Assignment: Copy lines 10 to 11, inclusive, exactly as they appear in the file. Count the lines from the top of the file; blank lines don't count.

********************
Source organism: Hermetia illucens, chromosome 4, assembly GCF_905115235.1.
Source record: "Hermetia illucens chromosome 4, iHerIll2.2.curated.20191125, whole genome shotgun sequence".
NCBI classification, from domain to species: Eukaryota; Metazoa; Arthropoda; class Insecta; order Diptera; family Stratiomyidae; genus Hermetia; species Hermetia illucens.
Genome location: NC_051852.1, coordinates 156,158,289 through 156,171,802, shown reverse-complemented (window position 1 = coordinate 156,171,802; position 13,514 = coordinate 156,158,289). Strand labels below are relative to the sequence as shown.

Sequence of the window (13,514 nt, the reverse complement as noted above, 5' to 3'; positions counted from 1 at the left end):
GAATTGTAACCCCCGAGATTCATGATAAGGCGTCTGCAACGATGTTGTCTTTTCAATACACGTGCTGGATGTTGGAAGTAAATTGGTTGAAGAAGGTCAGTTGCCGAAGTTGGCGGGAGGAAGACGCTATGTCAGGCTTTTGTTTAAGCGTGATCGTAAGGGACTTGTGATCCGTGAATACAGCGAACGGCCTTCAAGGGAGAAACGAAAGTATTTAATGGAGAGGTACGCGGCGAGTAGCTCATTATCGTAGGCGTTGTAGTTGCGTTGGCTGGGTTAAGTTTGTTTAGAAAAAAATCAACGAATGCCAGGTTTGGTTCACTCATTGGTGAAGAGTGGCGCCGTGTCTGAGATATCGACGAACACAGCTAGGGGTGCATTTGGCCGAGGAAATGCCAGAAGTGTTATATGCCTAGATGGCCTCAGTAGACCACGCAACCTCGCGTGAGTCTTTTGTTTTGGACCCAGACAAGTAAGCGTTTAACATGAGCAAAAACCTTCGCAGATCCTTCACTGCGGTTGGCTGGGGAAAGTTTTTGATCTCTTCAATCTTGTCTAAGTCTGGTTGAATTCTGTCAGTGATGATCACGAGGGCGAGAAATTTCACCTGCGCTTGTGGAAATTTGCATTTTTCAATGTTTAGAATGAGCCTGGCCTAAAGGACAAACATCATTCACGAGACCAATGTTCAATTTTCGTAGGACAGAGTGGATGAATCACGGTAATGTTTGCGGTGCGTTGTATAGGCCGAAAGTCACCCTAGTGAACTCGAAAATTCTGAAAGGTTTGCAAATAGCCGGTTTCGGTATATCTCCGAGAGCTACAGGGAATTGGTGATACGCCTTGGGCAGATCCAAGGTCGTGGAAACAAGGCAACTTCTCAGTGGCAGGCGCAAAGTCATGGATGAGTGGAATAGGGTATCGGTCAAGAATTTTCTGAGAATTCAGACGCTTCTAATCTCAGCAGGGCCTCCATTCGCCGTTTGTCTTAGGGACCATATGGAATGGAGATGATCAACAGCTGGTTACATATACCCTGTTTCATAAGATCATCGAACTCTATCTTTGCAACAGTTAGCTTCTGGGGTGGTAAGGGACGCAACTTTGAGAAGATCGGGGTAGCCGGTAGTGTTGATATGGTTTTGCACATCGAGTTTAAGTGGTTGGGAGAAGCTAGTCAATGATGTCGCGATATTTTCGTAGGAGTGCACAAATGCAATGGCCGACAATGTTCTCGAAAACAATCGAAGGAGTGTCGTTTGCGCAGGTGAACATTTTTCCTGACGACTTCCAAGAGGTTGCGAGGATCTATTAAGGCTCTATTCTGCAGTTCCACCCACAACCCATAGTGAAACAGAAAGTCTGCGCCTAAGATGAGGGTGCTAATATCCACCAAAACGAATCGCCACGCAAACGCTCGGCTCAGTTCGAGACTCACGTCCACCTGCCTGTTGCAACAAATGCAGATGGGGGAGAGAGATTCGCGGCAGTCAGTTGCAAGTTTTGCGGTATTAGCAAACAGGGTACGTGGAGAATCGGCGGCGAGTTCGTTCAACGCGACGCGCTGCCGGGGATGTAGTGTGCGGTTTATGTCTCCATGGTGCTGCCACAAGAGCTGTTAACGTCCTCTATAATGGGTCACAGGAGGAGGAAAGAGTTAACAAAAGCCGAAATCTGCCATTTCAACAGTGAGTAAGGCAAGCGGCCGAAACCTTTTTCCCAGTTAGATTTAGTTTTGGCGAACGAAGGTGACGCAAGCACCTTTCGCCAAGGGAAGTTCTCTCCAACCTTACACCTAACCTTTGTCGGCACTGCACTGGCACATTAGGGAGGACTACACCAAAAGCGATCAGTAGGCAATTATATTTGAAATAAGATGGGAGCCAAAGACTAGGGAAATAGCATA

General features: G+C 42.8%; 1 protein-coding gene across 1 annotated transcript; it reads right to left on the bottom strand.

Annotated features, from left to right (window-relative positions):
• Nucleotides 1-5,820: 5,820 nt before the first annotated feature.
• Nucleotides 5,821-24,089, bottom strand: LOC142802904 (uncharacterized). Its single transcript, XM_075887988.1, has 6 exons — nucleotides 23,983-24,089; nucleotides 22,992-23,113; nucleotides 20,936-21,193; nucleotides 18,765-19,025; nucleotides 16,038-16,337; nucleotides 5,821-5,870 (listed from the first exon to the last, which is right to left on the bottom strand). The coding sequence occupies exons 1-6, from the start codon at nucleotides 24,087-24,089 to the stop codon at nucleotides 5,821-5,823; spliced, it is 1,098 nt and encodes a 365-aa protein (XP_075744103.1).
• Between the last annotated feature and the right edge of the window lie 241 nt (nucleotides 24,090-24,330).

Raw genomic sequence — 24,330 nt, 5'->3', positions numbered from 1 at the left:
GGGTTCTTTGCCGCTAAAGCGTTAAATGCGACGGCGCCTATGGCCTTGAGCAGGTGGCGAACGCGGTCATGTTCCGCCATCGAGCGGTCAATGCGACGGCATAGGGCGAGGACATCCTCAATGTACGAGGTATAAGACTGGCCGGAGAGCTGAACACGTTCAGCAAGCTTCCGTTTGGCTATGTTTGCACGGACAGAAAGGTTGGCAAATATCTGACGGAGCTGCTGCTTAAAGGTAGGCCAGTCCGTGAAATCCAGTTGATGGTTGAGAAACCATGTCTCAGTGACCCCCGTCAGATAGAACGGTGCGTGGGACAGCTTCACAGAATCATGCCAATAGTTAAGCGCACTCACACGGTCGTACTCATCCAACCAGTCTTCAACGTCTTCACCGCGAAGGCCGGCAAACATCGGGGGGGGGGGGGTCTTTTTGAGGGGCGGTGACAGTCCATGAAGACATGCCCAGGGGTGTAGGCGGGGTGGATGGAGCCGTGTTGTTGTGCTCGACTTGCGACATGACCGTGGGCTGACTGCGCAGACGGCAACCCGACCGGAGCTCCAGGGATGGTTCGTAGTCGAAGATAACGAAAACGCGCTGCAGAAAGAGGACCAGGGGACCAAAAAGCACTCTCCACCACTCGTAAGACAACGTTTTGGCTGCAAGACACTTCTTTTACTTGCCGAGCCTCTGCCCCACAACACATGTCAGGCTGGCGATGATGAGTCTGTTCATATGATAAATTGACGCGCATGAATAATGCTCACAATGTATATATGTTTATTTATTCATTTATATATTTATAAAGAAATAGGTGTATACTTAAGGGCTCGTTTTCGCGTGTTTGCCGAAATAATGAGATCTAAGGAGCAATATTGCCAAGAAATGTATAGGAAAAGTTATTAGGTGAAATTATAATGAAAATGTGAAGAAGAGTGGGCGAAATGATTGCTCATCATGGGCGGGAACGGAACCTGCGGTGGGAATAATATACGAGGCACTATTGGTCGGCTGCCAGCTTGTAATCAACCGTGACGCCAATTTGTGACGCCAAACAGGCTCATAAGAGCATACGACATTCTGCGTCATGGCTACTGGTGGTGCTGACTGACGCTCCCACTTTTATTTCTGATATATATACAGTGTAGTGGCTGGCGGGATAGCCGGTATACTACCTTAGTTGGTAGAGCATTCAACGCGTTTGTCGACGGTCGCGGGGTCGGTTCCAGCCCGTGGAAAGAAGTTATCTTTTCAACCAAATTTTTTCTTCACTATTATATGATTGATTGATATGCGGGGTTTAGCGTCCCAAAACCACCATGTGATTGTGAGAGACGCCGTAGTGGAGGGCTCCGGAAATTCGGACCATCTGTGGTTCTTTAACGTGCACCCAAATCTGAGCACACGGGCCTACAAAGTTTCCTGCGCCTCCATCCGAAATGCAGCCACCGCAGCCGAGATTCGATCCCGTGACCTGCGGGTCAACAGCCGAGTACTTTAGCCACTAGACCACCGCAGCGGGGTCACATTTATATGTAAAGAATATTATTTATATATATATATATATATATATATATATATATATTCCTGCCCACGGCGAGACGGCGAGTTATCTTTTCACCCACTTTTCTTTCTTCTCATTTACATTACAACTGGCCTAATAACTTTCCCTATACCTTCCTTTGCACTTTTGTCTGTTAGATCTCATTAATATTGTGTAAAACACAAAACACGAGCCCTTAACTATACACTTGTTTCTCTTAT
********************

• Nucleotides 5,821-24,089, bottom strand: LOC142802904 (uncharacterized). Its single transcript, XM_075887988.1, has 6 exons — nucleotides 23,983-24,089; nucleotides 22,992-23,113; nucleotides 20,936-21,193; nucleotides 18,765-19,025; nucleotides 16,038-16,337; nucleotides 5,821-5,870 (listed from the first exon to the last, which is right to left on the bottom strand). The coding sequence occupies exons 1-6, from the start codon at nucleotides 24,087-24,089 to the stop codon at nucleotides 5,821-5,823; spliced, it is 1,098 nt and encodes a 365-aa protein (XP_075744103.1).
• Between the last annotated feature and the right edge of the window lie 241 nt (nucleotides 24,090-24,330).